Please note that Mommsen uses the AUC chronology (Ab Urbe Condita), i.e. from the founding of the City of Rome. You can use this reference table to have the B.C. dates
From: The History of Rome, by Theodor Mommsen
Translated with the sanction of the author by William Purdie Dickson
Hannibal Recalled to Africa
Hannibal would probably have anticipated the order, had not the last negotiations with Philip presented to him a renewed prospect of rendering better service to his country in Italy than in Libya; when he received it at Croton, where he latterly had his head-quarters, he lost no time in complying with it. He caused his horses to be put to death as well as the Italian soldiers who refused to follow him over the sea, and embarked in the transports that had been long in readiness in the roadstead of Croton.
The Roman citizens breathed freely, when the mighty Libyan lion, whose departure no one even now ventured to compel, thus voluntarily turned his back on Italian ground. On this occasion the decoration of a grass wreath was bestowed by the senate and burgesses on the only survivor of the Roman generals who had traversed that troubled time with honour, the veteran of nearly ninety years, Quintus Fabius. To receive this wreath--which by the custom of the Romans the army that a general had saved presented to its deliverer--at the hands of the whole community was the highest distinction which had ever been bestowed upon a Roman citizen, and the last honorary decoration accorded to the old general, who died in the course of that same year (551).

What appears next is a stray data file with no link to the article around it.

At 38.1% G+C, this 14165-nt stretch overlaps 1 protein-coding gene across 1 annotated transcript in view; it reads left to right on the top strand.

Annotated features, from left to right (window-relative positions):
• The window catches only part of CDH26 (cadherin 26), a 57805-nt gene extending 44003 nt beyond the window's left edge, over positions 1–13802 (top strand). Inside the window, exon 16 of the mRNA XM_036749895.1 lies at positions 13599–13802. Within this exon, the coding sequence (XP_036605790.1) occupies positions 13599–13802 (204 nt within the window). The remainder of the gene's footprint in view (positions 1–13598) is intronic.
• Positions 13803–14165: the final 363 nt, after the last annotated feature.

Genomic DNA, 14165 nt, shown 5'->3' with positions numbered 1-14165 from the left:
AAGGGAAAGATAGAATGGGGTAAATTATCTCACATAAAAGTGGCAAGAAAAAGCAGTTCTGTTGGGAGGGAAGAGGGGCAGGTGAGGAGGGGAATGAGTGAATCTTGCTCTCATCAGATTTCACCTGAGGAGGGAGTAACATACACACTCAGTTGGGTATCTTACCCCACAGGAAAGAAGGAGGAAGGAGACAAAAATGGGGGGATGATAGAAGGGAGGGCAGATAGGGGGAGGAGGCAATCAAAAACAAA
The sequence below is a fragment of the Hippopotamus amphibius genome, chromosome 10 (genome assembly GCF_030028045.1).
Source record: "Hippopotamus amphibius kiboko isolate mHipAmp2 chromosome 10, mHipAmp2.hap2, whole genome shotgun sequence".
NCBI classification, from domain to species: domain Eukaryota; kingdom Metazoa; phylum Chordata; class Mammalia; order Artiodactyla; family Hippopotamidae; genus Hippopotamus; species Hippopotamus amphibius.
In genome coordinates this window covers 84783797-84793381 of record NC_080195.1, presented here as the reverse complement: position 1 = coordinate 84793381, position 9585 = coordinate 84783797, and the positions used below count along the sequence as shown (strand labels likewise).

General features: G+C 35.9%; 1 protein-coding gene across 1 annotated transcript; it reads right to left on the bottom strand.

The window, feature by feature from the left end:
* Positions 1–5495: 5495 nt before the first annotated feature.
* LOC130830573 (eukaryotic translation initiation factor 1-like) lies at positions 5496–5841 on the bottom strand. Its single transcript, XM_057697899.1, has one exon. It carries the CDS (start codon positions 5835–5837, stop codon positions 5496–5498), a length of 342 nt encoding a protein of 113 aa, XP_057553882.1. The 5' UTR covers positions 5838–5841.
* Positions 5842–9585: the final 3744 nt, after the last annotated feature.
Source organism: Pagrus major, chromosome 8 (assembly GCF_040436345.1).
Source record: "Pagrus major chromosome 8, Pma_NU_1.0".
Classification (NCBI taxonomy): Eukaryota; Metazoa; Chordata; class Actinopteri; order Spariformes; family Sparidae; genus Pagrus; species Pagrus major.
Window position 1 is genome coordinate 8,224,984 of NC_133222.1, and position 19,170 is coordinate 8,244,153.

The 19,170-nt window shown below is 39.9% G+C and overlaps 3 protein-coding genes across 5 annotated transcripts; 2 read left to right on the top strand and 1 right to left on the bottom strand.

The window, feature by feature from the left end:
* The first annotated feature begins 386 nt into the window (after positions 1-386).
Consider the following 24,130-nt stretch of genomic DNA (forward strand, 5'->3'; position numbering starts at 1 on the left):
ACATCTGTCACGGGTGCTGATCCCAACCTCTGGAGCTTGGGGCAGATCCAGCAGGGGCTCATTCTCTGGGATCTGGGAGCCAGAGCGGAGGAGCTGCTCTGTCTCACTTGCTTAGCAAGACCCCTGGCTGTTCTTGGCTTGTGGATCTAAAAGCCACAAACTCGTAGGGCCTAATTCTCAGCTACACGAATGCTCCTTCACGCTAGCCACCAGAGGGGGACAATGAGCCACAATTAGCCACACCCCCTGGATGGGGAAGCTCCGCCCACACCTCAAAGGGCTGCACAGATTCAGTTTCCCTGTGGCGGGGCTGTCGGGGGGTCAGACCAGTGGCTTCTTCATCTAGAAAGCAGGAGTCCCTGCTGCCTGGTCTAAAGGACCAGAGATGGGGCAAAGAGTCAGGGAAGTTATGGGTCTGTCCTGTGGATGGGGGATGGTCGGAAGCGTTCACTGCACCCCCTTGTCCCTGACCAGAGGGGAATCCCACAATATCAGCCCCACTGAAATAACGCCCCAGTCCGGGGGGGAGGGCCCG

Hannibal, doubtless not under the protection of the armistice, but solely through his rapidity of movement and good fortune, arrived at Leptis without hindrance, and the last of the "lion's brood" of Hamilcar trode once more, after an absence of thirty-six years, his native soil. He had left it, when still almost a boy, to enter on that noble and yet so thoroughly fruitless career of heroism, in which he had set out towards the west to return homewards from the east, having described a wide circle of victory around the Carthaginian sea. Now, when what he had wished to prevent, and what he would have prevented had he been allowed, was done, he was summoned to help and if possible, to save; and he obeyed without complaint or reproach.
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Reference address : https://www.ellopos.net/elpenor/rome/3-06-war-hannibal-cannae-zama.asp?pg=87